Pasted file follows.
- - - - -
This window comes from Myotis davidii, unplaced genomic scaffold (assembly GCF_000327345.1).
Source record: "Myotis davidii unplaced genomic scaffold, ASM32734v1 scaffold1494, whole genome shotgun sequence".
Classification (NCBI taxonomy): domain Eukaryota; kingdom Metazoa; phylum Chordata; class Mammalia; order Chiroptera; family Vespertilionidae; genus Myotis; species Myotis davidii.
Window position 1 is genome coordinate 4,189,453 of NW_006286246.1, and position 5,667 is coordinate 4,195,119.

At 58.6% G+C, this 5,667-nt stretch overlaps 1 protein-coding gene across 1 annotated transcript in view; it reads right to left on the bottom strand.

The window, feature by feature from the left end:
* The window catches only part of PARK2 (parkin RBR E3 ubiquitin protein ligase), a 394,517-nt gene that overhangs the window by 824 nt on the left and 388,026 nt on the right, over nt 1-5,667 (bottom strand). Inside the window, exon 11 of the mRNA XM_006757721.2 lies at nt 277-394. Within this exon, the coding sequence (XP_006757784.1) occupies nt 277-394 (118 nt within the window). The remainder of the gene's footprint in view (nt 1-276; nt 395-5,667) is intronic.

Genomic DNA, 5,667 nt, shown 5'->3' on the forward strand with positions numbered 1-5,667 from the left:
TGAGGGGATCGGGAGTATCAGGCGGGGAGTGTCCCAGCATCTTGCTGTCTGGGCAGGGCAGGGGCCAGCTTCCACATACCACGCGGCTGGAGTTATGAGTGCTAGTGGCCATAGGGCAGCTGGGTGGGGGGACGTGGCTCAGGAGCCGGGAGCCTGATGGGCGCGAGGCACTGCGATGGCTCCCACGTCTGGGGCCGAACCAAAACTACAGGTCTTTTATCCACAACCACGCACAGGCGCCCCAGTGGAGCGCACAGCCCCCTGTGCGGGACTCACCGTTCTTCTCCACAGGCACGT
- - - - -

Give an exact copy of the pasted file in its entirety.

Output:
This window comes from Myotis davidii, unplaced genomic scaffold (assembly GCF_000327345.1).
Source record: "Myotis davidii unplaced genomic scaffold, ASM32734v1 scaffold1494, whole genome shotgun sequence".
Classification (NCBI taxonomy): domain Eukaryota; kingdom Metazoa; phylum Chordata; class Mammalia; order Chiroptera; family Vespertilionidae; genus Myotis; species Myotis davidii.
Window position 1 is genome coordinate 4,189,453 of NW_006286246.1, and position 5,667 is coordinate 4,195,119.

At 58.6% G+C, this 5,667-nt stretch overlaps 1 protein-coding gene across 1 annotated transcript in view; it reads right to left on the bottom strand.

The window, feature by feature from the left end:
* The window catches only part of PARK2 (parkin RBR E3 ubiquitin protein ligase), a 394,517-nt gene that overhangs the window by 824 nt on the left and 388,026 nt on the right, over nt 1-5,667 (bottom strand). Inside the window, exon 11 of the mRNA XM_006757721.2 lies at nt 277-394. Within this exon, the coding sequence (XP_006757784.1) occupies nt 277-394 (118 nt within the window). The remainder of the gene's footprint in view (nt 1-276; nt 395-5,667) is intronic.

Genomic DNA, 5,667 nt, shown 5'->3' on the forward strand with positions numbered 1-5,667 from the left:
TGAGGGGATCGGGAGTATCAGGCGGGGAGTGTCCCAGCATCTTGCTGTCTGGGCAGGGCAGGGGCCAGCTTCCACATACCACGCGGCTGGAGTTATGAGTGCTAGTGGCCATAGGGCAGCTGGGTGGGGGGACGTGGCTCAGGAGCCGGGAGCCTGATGGGCGCGAGGCACTGCGATGGCTCCCACGTCTGGGGCCGAACCAAAACTACAGGTCTTTTATCCACAACCACGCACAGGCGCCCCAGTGGAGCGCACAGCCCCCTGTGCGGGACTCACCGTTCTTCTCCACAGGCACGT